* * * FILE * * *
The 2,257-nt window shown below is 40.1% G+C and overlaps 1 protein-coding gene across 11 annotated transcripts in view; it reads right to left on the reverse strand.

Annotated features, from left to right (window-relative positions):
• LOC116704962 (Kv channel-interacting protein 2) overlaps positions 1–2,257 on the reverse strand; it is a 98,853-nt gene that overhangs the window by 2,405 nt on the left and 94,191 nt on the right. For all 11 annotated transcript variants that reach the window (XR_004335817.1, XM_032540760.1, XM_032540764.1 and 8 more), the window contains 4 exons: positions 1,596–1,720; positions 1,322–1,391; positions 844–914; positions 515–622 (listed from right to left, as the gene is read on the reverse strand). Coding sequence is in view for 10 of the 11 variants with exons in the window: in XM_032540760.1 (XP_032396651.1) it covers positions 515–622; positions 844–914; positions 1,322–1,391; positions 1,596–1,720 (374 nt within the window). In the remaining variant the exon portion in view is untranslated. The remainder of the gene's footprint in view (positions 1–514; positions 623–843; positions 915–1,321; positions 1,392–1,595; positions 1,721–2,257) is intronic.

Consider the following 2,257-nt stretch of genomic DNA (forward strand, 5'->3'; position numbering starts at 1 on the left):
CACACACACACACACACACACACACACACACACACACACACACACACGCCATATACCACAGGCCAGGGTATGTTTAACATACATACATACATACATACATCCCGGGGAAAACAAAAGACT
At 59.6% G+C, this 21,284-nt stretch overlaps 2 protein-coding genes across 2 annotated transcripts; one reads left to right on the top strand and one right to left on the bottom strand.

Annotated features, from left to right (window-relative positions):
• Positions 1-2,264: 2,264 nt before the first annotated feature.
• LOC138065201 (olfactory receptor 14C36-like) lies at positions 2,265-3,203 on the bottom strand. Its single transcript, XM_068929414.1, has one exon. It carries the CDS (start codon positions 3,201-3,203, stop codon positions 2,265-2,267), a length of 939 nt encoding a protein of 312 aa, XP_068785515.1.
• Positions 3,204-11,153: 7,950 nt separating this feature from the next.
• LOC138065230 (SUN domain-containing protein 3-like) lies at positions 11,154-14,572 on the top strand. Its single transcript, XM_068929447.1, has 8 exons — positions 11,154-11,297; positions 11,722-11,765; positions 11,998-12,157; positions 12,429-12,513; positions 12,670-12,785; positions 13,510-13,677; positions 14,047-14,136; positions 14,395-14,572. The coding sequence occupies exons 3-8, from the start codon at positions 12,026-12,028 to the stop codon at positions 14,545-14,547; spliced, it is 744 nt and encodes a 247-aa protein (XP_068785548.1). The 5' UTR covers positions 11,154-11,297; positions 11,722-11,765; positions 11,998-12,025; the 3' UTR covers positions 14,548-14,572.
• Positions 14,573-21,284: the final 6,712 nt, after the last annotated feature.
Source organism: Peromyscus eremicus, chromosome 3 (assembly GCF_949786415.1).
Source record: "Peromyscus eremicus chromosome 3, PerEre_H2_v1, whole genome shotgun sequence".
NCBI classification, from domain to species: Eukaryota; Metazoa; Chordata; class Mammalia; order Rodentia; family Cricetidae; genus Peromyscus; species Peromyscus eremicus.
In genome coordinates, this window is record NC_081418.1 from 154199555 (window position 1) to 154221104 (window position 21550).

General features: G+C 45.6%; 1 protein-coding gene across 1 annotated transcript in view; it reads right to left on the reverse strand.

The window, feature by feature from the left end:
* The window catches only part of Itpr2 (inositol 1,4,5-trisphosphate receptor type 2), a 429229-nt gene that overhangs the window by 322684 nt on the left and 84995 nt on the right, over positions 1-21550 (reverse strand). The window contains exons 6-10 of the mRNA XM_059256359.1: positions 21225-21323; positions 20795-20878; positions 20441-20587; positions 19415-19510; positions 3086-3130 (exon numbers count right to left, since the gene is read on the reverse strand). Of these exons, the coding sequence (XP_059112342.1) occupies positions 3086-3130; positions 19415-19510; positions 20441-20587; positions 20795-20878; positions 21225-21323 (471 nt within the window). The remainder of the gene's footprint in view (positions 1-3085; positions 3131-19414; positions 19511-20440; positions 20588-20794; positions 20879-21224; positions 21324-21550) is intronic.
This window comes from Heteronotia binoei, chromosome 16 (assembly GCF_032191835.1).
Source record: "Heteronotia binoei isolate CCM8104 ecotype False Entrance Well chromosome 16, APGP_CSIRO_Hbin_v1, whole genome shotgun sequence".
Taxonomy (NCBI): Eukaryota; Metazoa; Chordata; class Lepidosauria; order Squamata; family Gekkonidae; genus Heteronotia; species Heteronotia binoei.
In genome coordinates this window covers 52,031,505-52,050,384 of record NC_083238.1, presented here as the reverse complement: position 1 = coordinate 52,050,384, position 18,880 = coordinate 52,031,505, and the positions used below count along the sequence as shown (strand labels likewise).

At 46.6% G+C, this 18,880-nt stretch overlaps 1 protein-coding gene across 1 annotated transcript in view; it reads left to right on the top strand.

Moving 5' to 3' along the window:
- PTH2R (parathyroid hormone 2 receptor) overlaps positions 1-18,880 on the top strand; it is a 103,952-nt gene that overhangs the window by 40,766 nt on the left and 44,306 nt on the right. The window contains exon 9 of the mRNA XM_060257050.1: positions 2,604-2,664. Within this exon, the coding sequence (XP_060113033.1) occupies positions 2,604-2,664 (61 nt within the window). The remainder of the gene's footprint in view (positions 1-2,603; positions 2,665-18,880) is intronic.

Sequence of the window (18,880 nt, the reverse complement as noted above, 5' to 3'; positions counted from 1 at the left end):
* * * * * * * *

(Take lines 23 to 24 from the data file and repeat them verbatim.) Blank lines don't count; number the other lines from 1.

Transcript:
In genome coordinates this window covers 52,031,505-52,050,384 of record NC_083238.1, presented here as the reverse complement: position 1 = coordinate 52,050,384, position 18,880 = coordinate 52,031,505, and the positions used below count along the sequence as shown (strand labels likewise).

At 46.6% G+C, this 18,880-nt stretch overlaps 1 protein-coding gene across 1 annotated transcript in view; it reads left to right on the top strand.